He gave a lot of things. As Linus once said, it is one the shoulders of giants like Dennis Ritchie that the present day world stands. And he is definitely among the tallest of those giants. He was someone who was at the very center of the changes that gradually has the brought the computer-related technology to what it currently is. If not dmr, someone else might have found another new language, Yes. And likewise, if Ken Thompson and Ritchie had just worked on the “word processor” which was their assigned task, we might not have had UNIX, but someone else would have come up with some other OS. But the world would most probably be much differently from what it currently is. Thanks for all your contributions DMR. RIP.
An evening well spent – BOSUG meet
Hello folks, BOSUG met after a long time and I went for the meet, again at Sun offices Bangalore. It was again an interesting evening, well spent, learning lots of new things. Moinak and Anil spoke on interesting things that held my attention all through the evening.
My first BOSUG meet
Hello folks, I attended my first BOSUG meet last Saturday(13th June, 2009) at the Sun office(Divyashree chambers). Though the turnout was less, it was really a nice meeting and learnt quite a bit. And of course had the chance to attend the session of Max Bruning and had a chat with Moinak.
The “vi” nightmare
I have been having a nightmare for the past few days, since I got an account created for me in one of our company’s local server. The trouble is that the server running a nice operating system has only “vi”. I really don’t know why when every other server has both vi and emacsAnd for someone who is used to emacs alone for the past few years(about 3 to 4 years ), moving to vi is a great nightmare. And the fact that it has no other editors, not even nano or pico is really troubling me. I often end up pressing Ctrl+e or Ctrl+A and something wierd happens.
And since it is not even vim, but plain old vi, it has made me start a frantic serach for possible ways of using vi with emacs key combinations. Any help from anyone ?
Py3k looks like a new language
Hi folks, another long gap. I had been trying to work with Py3k, but in vain. I had not updated myself even to Python 2.6, when I read about the release of RC1 for python 3.0(Py3k), and its documentation I was totally stunned to know that everything right from the basic “print” statement to the use of strings has changed. When I weent through the “What’s new”, I just understod that my knowledge has been just repositioned to 0(Though I need to agree that it was always close to zero 🙁 ).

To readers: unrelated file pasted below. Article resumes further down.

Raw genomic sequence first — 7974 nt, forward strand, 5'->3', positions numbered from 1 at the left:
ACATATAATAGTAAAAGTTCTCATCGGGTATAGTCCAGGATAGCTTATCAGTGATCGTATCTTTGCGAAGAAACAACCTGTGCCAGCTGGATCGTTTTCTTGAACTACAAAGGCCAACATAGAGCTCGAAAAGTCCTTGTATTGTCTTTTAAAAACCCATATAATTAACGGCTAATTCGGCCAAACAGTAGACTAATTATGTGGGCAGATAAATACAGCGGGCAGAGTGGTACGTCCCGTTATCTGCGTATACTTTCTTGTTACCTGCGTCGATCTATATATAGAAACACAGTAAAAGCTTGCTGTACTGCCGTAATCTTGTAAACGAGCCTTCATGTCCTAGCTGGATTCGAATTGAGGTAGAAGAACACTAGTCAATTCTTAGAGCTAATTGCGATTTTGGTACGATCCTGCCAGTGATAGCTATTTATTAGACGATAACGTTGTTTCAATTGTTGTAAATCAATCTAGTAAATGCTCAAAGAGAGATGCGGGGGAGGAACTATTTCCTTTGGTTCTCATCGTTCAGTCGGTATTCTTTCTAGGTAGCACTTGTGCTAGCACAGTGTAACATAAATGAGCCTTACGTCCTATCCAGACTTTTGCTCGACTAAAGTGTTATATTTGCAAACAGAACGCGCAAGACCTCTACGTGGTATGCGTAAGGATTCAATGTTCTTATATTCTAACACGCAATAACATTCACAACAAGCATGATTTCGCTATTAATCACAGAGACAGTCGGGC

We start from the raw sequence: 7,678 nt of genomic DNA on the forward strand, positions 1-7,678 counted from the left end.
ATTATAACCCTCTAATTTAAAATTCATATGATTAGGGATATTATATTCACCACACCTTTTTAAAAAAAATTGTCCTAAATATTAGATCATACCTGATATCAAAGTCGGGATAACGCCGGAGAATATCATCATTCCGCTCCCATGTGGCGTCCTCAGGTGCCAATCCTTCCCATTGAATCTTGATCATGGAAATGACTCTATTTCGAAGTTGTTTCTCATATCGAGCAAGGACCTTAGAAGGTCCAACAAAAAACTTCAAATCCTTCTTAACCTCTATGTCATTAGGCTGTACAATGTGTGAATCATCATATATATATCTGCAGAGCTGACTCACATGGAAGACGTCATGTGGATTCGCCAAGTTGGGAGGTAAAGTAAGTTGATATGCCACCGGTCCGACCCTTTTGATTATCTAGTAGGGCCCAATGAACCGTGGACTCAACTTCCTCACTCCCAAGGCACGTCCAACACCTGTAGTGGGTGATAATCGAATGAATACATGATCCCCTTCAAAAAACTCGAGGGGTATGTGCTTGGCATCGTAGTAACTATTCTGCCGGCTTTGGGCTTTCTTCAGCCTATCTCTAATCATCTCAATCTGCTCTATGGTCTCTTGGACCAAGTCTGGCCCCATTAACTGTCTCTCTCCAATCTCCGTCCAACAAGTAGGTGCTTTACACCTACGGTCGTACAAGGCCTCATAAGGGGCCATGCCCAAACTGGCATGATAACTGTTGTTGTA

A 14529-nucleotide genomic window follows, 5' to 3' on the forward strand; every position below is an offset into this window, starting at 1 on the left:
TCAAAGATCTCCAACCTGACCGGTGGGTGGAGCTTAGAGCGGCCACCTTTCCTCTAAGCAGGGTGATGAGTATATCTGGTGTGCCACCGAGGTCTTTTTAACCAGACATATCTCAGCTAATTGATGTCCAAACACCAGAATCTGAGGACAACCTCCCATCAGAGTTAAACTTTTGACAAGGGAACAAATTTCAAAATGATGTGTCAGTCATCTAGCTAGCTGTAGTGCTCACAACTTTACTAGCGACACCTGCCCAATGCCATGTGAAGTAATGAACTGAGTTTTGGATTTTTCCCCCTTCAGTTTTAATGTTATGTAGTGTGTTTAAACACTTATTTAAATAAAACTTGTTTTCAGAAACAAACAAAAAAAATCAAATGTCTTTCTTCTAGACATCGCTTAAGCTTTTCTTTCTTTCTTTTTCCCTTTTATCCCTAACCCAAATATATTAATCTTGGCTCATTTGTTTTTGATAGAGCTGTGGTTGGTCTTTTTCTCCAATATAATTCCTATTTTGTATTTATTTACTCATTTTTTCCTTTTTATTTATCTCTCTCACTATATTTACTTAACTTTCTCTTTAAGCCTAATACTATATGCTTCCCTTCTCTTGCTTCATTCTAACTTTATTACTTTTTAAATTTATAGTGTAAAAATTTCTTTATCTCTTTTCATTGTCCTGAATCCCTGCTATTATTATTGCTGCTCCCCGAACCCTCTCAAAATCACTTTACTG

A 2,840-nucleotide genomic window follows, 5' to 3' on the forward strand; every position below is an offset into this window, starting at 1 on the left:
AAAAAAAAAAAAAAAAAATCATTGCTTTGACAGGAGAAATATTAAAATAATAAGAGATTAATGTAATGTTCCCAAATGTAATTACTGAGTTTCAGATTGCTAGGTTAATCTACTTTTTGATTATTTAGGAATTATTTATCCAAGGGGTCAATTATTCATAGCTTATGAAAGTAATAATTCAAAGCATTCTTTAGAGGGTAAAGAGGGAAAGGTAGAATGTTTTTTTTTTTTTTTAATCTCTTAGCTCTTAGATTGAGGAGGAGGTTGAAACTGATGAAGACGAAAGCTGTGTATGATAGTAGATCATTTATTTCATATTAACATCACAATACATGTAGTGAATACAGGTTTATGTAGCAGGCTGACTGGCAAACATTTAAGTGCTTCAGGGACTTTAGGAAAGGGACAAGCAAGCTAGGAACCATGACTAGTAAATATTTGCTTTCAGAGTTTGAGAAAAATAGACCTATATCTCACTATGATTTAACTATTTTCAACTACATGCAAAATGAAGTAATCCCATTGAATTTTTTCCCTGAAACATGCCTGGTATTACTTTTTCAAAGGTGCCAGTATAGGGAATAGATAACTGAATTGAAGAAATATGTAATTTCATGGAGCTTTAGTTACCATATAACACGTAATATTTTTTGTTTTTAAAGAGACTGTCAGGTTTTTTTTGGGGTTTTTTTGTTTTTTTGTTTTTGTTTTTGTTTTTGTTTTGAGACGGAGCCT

Looking at all these, I am certain that all my previous code will shout hundreds of errors when I use the python3.0 interpreter with those code. Also, I had the habit of working with the python interpreter shell for quick needs. And now am getting errors very very frequesntly with that. Though I had been reading about the huge changes between the 2.x versions and the (then)impending 3.0 version for the past few months, I didn’t realise how grave it was until I started using the new version.
Luckily, they have a converter that will convert code from the 2.6 version to the Py3k. And it seems they had made 2.6 with an hint of the appraoching storm. So, I think the best way to convert any old 2.x code of mine, that I might want to use, to 3.0 is to convert the code to 2.6 first and then to 3.0 using the converter.
Oh God, I think I have a new language to learn before I can say “I know something in Python”.
Page up and Page down patented – by Microsoft :(
Hello folks!! When I logged into Gmail today, the first mail I read was the slashdot subscription and it had the news that M$ has got a patent for the Page up and the Page down keys of the keyboard. Now, if this continues, I think in a few years(Or even months, who knows), M$ will apply for (and may even get) patents to things like booting the PC, login process and even for every keystroke/mouse click that is made. I dont know where this ugly greed for patents will end. For those who had not read the news, here is the link
At least now I think users of PC will realise how bad a company M$ is and the threat that it poses to the world.
Google App Engine
Hello folks, Now more from google. Google has released a new service called the Google App Engine. Google App Engine is a service that lets us run our web applications on goolge’s infrastructure. So, we can be free from tasks setting up and maintaining servers for our apps, i.e we will be able concentrate more on our apps than on the underlying support systems. Moreover, the app engine provides a dynamic load balancing environment, supporting nearly 5 million hits a month for an application. Initially, as it is a trial run, 500 MB of space is given (all accounts are free now) and once the full version is released, additional space can be purchased.
What is more is that, the app engine presently supports only the Python programming language. This goes on to tell how popular python is and how important it is as well. The app engine currently supports all features of python (system independent) and apart from that it supports the popular python web-framework – Django. Since a sandbox kind of environment is given, the environment is secure and only limited access id provided to the underlying OS. The App Engine also provides a non-relational datasotre that acts as the back end. But it comes with a powerful query engine and transaction support.
More can be known about this from the official google site http://code.google.com/appengine/